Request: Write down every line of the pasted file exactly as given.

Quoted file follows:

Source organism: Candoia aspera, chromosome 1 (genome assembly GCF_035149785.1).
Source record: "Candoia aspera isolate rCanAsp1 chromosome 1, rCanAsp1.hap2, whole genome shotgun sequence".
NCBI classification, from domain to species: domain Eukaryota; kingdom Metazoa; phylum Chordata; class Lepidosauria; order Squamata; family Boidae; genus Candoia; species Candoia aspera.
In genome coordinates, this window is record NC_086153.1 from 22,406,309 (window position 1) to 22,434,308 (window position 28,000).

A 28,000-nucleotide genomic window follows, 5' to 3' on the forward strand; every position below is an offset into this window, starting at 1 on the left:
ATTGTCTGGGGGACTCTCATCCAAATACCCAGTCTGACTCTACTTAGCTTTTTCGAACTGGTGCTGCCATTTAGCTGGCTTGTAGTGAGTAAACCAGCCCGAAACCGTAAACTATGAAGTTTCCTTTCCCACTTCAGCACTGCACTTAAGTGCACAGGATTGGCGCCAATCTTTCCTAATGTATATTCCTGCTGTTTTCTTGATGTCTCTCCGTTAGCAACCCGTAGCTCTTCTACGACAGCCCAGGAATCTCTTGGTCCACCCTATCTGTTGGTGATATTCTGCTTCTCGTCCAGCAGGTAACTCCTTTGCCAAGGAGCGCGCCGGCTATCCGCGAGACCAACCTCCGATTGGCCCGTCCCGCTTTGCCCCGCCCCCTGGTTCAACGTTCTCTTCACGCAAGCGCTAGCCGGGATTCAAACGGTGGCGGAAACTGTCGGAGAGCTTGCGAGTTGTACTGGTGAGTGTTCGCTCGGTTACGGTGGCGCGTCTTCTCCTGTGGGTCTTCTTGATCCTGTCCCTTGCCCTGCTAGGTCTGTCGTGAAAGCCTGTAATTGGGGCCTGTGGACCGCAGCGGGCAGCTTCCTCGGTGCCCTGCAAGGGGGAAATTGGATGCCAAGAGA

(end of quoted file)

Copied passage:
Source organism: Candoia aspera, chromosome 1 (genome assembly GCF_035149785.1).
Source record: "Candoia aspera isolate rCanAsp1 chromosome 1, rCanAsp1.hap2, whole genome shotgun sequence".
NCBI classification, from domain to species: domain Eukaryota; kingdom Metazoa; phylum Chordata; class Lepidosauria; order Squamata; family Boidae; genus Candoia; species Candoia aspera.
In genome coordinates, this window is record NC_086153.1 from 22,406,309 (window position 1) to 22,434,308 (window position 28,000).

A 28,000-nucleotide genomic window follows, 5' to 3' on the forward strand; every position below is an offset into this window, starting at 1 on the left:
ATTGTCTGGGGGACTCTCATCCAAATACCCAGTCTGACTCTACTTAGCTTTTTCGAACTGGTGCTGCCATTTAGCTGGCTTGTAGTGAGTAAACCAGCCCGAAACCGTAAACTATGAAGTTTCCTTTCCCACTTCAGCACTGCACTTAAGTGCACAGGATTGGCGCCAATCTTTCCTAATGTATATTCCTGCTGTTTTCTTGATGTCTCTCCGTTAGCAACCCGTAGCTCTTCTACGACAGCCCAGGAATCTCTTGGTCCACCCTATCTGTTGGTGATATTCTGCTTCTCGTCCAGCAGGTAACTCCTTTGCCAAGGAGCGCGCCGGCTATCCGCGAGACCAACCTCCGATTGGCCCGTCCCGCTTTGCCCCGCCCCCTGGTTCAACGTTCTCTTCACGCAAGCGCTAGCCGGGATTCAAACGGTGGCGGAAACTGTCGGAGAGCTTGCGAGTTGTACTGGTGAGTGTTCGCTCGGTTACGGTGGCGCGTCTTCTCCTGTGGGTCTTCTTGATCCTGTCCCTTGCCCTGCTAGGTCTGTCGTGAAAGCCTGTAATTGGGGCCTGTGGACCGCAGCGGGCAGCTTCCTCGGTGCCCTGCAAGGGGGAAATTGGATGCCAAGAGA